Tag Archives: simple

Tools of the Trade

Steel Staircases.  Near Eaton, CO 2015

Steel Stairs
Near Eaton, Colorado 2015

I believe in keeping things simple, so for the last few years I’ve been carrying only two lenses – a Canon 24-105 L, and a Canon 100-400 L.  Between the two, I can cover the range from 24 mm to 400 mm without fumbling around with a lot of lens changes.  I realize zoom lenses with long ranges come with an image quality trade-off, but the convenience of keeping my workflow simple in the field is worth it to me.  I would rather spend my valuable field time seeing, reacting, and shooting, rather than having to make a bunch of lens changes. And, in fact, I would guess that well over 90% of my images are made with the 24-105 L (and probably half of those at either 24 mm or 35 mm), so my workflow in the field really is straightforward.

Still, I do think the 100-400 is worth keeping around.  There are some situations where the reach really comes in handy.  This image, for example, likely would not have been possible with the 24-105.  It was made with the 100-400, at 400 mm.  This enabled me to: 1) shoot from across a busy highway; 2) isolate this pattern from its surroundings; and 3) create a very flattened perspective (due to the telephoto effect), accentuating the graphic aspects of the composition.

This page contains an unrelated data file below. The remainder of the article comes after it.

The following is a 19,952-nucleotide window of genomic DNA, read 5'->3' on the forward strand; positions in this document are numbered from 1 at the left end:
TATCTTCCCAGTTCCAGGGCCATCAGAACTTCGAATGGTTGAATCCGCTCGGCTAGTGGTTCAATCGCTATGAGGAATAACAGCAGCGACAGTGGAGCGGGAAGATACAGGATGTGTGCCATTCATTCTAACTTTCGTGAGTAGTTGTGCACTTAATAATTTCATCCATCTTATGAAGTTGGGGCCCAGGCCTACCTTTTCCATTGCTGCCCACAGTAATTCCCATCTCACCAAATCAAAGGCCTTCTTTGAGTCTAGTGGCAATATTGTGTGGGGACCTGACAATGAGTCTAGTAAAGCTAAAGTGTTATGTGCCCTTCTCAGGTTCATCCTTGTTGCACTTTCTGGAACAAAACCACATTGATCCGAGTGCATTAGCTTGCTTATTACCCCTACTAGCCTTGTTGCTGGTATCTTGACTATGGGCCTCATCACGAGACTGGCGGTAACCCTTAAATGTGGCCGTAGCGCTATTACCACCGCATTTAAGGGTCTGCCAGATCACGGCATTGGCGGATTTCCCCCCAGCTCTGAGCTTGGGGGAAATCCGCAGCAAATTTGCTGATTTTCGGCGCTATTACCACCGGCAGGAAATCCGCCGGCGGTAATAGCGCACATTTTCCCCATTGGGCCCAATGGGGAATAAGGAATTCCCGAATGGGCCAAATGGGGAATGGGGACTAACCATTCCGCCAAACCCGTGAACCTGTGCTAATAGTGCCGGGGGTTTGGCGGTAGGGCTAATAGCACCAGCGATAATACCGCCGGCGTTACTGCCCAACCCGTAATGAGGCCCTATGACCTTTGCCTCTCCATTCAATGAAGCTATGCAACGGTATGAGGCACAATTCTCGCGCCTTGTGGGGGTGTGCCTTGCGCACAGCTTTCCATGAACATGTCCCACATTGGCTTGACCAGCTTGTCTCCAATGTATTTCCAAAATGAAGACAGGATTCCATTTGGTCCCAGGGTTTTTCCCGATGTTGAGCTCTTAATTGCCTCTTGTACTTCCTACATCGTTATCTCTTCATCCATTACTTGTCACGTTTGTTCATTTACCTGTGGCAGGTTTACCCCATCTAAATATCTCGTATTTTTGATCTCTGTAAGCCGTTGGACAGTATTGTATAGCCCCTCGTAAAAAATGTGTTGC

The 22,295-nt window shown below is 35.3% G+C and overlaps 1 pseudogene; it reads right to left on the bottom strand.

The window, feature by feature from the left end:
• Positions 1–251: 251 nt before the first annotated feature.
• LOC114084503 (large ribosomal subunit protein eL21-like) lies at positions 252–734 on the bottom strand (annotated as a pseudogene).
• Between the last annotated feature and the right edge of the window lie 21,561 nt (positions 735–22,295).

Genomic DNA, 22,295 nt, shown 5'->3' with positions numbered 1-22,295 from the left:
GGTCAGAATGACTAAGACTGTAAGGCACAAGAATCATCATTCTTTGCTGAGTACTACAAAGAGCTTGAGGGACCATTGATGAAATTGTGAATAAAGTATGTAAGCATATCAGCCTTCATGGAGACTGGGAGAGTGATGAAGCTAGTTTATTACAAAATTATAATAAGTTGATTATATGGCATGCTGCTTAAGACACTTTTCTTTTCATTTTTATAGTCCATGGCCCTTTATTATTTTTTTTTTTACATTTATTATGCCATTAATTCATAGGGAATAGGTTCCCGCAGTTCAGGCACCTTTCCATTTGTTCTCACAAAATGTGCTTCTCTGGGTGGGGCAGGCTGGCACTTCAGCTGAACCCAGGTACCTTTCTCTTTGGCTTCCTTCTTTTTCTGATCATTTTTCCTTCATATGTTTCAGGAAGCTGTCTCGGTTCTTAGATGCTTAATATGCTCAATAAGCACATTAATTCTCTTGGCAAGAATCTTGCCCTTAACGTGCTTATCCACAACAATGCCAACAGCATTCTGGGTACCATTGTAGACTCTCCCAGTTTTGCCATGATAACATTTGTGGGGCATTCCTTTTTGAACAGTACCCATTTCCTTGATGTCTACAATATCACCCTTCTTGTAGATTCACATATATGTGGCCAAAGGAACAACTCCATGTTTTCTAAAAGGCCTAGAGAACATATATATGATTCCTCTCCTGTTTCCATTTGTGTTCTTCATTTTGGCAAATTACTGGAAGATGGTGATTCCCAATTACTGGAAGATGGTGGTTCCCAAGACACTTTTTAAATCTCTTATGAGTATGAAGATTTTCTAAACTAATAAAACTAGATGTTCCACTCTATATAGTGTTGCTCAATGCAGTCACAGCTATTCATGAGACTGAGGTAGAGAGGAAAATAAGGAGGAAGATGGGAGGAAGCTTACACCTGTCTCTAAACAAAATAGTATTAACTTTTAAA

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Simple

Bend in the Road

Here is a simple image of a simple subject by a simple photographer.  That’s not a put-down, simplicity is a virtue.  I’m not a big believer in applying rules to photography, but one “rule” I learned early on is to keep things simple, and it continues to serve me well.

When I refer to simplicity, what I really mean is keeping compositions simple.  The reason I put the word “rule” in quotation marks is because, really, I don’t think of simplicity as being a rule.  After all, what does it mean to be simple?  Unlike, say, the rule of thirds, or the rule against putting a horizon line in the middle of the frame, there’s really no rote, mechanical way to apply the “rule” of simplicity.

Instead, simplicity is a fluid concept that adapts to the subject matter and circumstances in which I am photographing.  For example, simplicity really isn’t about how much detail there is in a subject:  here, there’s a fair amount of detail in the branches of the trees, the clouds in the sky, and the grasses on the ground.  It also isn’t about the number of elements in the frame:  here, there are at least four – the trees, the sky, the ground, and the road – and any number of components of those.  Moreover, simplicity also is not the same as minimalism:  while most minimal photographs probably are simple, a photograph can be simple without being minimal.

I suppose for me, simplicity is the absence of unnecessary complexity.  This image, for example, eliminates the fence that was just out of the frame to the right, the house that was just out of the frame to the left, the pastures and trees that were just over the rise in the road, and the mountains in the distance that were behind that.  It’s not that any of these elements weren’t photogenic, it’s just that they weren’t necessary for this image.  They would have introduced unnecessary complexity into the composition.

The title of this image is “Bend in the Road.”  Again, simple.

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